Thoughts on the Bicycle Master Plan
In our round-up of the Bicycle Master Plan post, we quickly linked to an old DJC op/ed about why Copenhagen was so successful in getting such high ridership numbers on bicycles. There are some amazing facts in that article. 32% of Copenhagen's residents bicycle to work. 32%. We have 1.8%. Weak.
The author, Patricia Chase, notes that there are three big carrots, as to why this is so, plus one big old stick.
First the carrots:
"bicycle planning has the same status as public transport in planning and funding. Bike paths and routes are either clearly marked or separated from vehicular traffic by curbs, bike lanes have their own traffic signals and bikes are prioritized over cars at places where they meet."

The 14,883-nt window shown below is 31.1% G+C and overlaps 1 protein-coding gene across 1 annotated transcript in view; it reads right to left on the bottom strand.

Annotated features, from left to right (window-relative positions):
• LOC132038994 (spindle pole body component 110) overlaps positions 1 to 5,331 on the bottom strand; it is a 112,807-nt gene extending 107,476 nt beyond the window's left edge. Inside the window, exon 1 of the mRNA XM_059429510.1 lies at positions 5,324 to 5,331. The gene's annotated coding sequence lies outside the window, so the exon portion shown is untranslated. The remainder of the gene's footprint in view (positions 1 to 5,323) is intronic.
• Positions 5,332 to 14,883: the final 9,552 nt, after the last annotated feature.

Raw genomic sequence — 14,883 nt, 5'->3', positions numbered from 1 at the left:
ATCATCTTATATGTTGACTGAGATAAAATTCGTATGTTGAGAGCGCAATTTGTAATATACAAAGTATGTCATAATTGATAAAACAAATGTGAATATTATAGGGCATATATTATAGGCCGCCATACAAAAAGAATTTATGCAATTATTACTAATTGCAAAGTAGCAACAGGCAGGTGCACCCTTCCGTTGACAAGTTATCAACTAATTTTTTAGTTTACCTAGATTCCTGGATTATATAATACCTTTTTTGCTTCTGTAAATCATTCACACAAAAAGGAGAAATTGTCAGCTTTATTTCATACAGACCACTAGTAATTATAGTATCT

I want to linger on her second point for just a moment. When visiting Denmark, I have always thought that this was the single most brilliant thing there.
In the image above, look how there is, from left to right, a steady progression of speeds and mass--fast car, parked cars (providing a barrier and, since the car doors open into the road, less chance of cyclist/door collision) then a dedicated bike lane, then pedestrians. Can we do that in Seattle? I don't see why not.
Other great things include in our Master Plan: striping through intersections
Bicycle queuing and traffic signals (see that green light to the right of the red one?)
All images in this post taken from International Sustainablity Solutions, which has great study trips to Copenhagen, Germany and Sweden.